I don’t remember giving THE TALK. I talked way too much for my kids (and my students). Ask my kids (biological or school related)….if I talked constantly. I was always talking about issues, right and wrong, behavior, respect, race, gender, sex, emergencies, dignity, acceptability, responsibility, apologizing, looking, listening, communicating, points of view,circumstances, choices, consequences, health, safety,community.
THE TALK used to mean ‘The Birds and the Bees”. Lately, THE TALK has been referenced with regard to racial profiling. Many parents of older kids or adult children have commented about having to give THE TALK to their non-caucasian children. Recently NYC Mayor Bill De Blasio commented that he had to “train” his son (who is biracial) to be very careful if encountered by a police officer.
I had always assumed that all parents, regardless of race, taught their children, regardless of race or gender, to be low key with the police. Teaching acceptable behaviors toward authority figures as well as from authority figures was part of the job of parenting and educating.
Likewise, when those in positions of power abuse their circumstances, they need to be discussed and challenged . These are constant conversations. We must keep talking about right and wrong, personal responsibility, safety, and all the other non-sexy stuff that kids hate hearing about, even if they don’t want to talk about them.
The dual outrages of racism and sexual abuse that are far too frequent, must be talked about. How is there still so much confusion? THE TALK, must not only be these conversations, but must be connected to so many other issues.
All my talking and talking may have seemed like background noise to kids, but I am confident that they actually heard and got the messages. Noise essentially disrupts. We need to disrupt the complacency that is not only disempowering, but dangerous. These conversations are the background for creating clarity and justice and hopefully, safety.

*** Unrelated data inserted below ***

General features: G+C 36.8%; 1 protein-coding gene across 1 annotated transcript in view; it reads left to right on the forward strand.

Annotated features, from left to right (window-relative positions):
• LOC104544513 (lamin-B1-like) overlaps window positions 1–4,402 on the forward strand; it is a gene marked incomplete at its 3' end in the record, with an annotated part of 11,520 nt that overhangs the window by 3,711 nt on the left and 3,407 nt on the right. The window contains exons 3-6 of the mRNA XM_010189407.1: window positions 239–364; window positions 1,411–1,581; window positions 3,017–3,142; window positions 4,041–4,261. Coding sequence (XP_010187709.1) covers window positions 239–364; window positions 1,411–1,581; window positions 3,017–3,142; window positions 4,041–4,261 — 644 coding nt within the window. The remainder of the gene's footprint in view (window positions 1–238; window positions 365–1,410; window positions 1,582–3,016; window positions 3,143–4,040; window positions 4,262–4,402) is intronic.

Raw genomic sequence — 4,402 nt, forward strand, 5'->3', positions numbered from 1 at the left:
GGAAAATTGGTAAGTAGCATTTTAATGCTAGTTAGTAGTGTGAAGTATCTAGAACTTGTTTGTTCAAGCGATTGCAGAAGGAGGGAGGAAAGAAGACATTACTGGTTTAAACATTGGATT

Conversations about racial profiling, criminal behavior, abuse of power, sexual behavior, etc., are necessary before kids are 18. Considering different points of view and potential misperceptions are necessary for clarity, and for avoiding unintended consequences. We need to provide some cacophony for our kids, regardless of their backgrounds. They need to know how to be responsible to themselves and to others.
The young woman who is wearing sexy clothes is not asking to be raped, nor does she deserve to be raped. The young woman who is drunk is not asking to be raped, nor does she deserve to be raped. Certainly, the young woman who is passed out, who can’t ask for anything, does not deserve to be raped. We still need to tell our daughters and sons that this happens; that people take advantage in so many circumstances, even when they can get away with criminal behavior. We need to talk to all boys and girls, men and women. These are conversations for everyone, and should be part of everyone’s background.
It is not THE TALK. It is the environment of healthy agitation; of regular reminders and questions, pointers and examples to disrupt assumptions or matters that kids may not think matter to them. They matter to all of us, and all children and adults need to practice thinking critically and being aware of consequences–even unintended consequences.
We all had some background noise from our parents and teachers. Some of us are noisier than others. If only certain talks are had at certain moments between certain people, we are all missing out, too often to dangerous results. A singular talk needs to become more pervasive, like background noise that we can all hear regularly.